Inverted nipples are those that retract inwards rather than protruding outwards. One commonly cited estimate is that some 10–20 percent of women may have them, although there aren’t very reliable numbers here. It’s a congenital condition that usually occurs when breast tissue is adhered tightly to the base of the nipple, enough to prevent it from sticking out. If you’ve had them all your life, inverted nipples are usually harmless, though they can sometimes make breastfeeding more difficult. If they occur later in life, they can sometimes be a sign of a medical condition (like breast cancer) and should be checked out. If your inverted nipples bother you, they can be de-inverted with plastic surgery — and more people than ever are opting to get this done.

The procedure’s rising popularity may be thanks to current fashion trends (#FreeTheNipple, anyone?), the insecurity that inverted nipples can cause during intimate situations, and growing awareness that plastic surgery is an option. A U.K.-based surgery group called the Private Clinic of Harley Street reported seeing requests for this particular surgery double in June of this year and climb steadily since. Other surgeons say they’re also observing more interest in nipple surgery. Allure spoke with board-certified plastic surgeons Brent Moelleken and David Shafer, contributors to the plastic surgery resource RealSelf, about the procedure.

Moelleken says that he’s definitely seen an increase in patients requesting correction of inverted nipples and attributes the increase to the awareness that such a procedure exists. Shafer agrees that there’s been an increase in nipple surgery, but doesn’t think the increase is disproportionate to a rise in plastic surgery in general. “There certainly are increased requests for nipple inversion correction, just as we have seen increased requests for all cosmetic procedures,” he says. “As patients are more aware of their bodies, see pictures on social media or [their own] intimate pictures, they are striving to improve their appearance and nipple aesthetics is definitely on their list.”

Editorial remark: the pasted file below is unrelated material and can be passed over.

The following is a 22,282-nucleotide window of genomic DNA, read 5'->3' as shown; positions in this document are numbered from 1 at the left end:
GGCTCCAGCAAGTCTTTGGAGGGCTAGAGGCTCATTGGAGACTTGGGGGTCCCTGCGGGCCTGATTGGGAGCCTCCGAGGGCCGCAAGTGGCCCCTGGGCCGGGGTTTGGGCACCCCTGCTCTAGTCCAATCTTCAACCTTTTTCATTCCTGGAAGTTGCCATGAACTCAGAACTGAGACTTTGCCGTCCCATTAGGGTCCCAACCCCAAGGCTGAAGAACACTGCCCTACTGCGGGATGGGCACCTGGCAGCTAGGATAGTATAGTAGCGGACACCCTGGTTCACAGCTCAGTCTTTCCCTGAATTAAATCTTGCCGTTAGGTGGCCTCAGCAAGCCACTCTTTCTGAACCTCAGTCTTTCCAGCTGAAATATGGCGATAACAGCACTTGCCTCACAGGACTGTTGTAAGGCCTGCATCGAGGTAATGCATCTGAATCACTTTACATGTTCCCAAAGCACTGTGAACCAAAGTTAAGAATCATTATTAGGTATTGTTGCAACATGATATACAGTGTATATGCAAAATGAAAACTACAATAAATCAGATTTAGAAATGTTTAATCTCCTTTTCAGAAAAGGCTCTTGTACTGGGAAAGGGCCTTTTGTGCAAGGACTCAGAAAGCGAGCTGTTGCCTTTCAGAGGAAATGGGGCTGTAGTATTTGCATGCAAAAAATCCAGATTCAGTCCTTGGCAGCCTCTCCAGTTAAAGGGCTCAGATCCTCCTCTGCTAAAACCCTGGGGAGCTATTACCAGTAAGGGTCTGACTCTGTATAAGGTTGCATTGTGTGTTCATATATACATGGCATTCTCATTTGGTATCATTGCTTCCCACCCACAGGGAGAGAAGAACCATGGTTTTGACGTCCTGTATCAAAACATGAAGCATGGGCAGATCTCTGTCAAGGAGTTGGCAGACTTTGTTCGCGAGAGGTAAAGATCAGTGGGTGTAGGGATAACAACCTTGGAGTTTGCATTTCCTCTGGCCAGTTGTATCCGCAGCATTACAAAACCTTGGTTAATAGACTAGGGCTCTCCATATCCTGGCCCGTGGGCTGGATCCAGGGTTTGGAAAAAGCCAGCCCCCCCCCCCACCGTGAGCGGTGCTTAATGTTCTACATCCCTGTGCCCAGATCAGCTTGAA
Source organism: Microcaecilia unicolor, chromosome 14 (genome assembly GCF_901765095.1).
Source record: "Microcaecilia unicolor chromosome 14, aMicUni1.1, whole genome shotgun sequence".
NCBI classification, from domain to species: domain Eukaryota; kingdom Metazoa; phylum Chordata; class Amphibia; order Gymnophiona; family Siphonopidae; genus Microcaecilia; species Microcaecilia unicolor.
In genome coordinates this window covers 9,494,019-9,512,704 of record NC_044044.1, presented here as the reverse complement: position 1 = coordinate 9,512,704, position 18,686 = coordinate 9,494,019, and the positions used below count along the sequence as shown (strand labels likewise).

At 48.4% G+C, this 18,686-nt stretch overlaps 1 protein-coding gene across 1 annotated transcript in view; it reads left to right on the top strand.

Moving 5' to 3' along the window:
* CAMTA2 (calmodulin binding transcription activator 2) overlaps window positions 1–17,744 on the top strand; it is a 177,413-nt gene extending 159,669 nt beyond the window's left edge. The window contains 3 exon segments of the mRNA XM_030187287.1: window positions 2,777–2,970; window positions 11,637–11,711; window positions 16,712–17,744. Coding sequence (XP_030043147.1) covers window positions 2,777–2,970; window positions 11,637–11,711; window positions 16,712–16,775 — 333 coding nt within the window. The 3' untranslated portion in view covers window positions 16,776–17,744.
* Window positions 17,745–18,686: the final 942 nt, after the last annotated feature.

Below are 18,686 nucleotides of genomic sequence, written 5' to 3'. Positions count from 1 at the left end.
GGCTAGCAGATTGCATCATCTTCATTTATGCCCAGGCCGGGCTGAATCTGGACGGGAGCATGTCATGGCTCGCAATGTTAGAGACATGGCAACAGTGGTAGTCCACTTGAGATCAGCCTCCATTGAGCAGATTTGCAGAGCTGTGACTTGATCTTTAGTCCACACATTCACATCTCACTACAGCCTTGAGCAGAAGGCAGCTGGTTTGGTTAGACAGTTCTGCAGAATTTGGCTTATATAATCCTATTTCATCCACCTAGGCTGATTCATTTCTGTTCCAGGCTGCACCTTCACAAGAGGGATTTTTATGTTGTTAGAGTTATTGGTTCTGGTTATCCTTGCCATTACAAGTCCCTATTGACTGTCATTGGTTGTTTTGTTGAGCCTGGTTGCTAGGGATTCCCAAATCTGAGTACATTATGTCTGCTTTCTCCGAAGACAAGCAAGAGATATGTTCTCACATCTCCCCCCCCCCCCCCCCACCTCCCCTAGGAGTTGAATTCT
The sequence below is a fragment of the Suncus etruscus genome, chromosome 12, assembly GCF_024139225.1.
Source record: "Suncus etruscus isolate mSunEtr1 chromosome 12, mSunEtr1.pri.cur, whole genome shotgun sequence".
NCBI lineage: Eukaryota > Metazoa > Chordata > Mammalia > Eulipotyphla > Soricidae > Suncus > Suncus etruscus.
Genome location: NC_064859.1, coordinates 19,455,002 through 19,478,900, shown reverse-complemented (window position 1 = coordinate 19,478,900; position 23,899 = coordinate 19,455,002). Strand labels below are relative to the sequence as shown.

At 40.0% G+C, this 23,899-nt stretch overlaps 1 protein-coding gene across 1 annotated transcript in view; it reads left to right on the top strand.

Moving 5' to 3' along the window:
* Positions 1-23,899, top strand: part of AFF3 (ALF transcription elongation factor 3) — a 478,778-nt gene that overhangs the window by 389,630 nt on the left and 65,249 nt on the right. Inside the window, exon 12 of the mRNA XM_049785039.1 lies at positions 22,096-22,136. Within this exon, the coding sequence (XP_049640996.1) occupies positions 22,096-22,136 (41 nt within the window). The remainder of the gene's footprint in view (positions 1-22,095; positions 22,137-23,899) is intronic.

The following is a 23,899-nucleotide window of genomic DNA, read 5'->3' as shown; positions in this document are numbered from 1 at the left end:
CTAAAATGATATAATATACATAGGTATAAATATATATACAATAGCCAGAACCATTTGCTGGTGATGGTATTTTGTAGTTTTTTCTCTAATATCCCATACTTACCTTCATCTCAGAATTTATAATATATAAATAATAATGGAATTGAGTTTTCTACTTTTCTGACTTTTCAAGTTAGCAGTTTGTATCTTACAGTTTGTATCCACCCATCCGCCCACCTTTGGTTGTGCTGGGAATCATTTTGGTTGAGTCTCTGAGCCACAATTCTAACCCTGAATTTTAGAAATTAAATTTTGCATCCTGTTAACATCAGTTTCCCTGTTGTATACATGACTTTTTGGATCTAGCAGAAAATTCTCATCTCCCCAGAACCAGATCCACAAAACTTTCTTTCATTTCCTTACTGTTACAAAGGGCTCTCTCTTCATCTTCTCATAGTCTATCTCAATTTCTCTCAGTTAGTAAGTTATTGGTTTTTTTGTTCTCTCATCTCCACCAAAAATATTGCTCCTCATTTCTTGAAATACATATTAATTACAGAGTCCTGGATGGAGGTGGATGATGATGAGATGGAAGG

As for how the surgery works, “Essentially, the nipples are pulled out of their hiding places within the nipple itself, the abnormally tight connections to the nipple are divided, and the nipple is sewn onto itself,” Moelleken explains. He cautions that patients with fairly large nipples may need a nipple reduction at a later date and says doing a de-inversion and reduction at the same time is not advisable. Patients should also be aware that their nipples may be more visible under clothing, generally something those with inverted nipples aren’t used to dealing with.

Shafer says that the surgical intervention can cost around $6,000, but there are other options for those seeking to change the look and feel of inverted nipples: “Sometimes a small fat graft or a product like Juvederm Voluma or Radiesse is injected under the nipple to help support the release and prevent the tissue from reattaching and contracting again. Also, we sometimes place a nipple ring to help hold the nipple in the ‘out’ position. Over time, the tissues heal in this position and the nipple ring can be removed.”

A Juvederm Voluma or Radiesse injection procedure can cost around $1,500, Shafer says, while getting a nipple ring can cost a few hundred dollars. As with any surgery, if you’re considering a nipple de-inversion procedure, make sure to find a board-certified surgeon you trust and discuss all your options.

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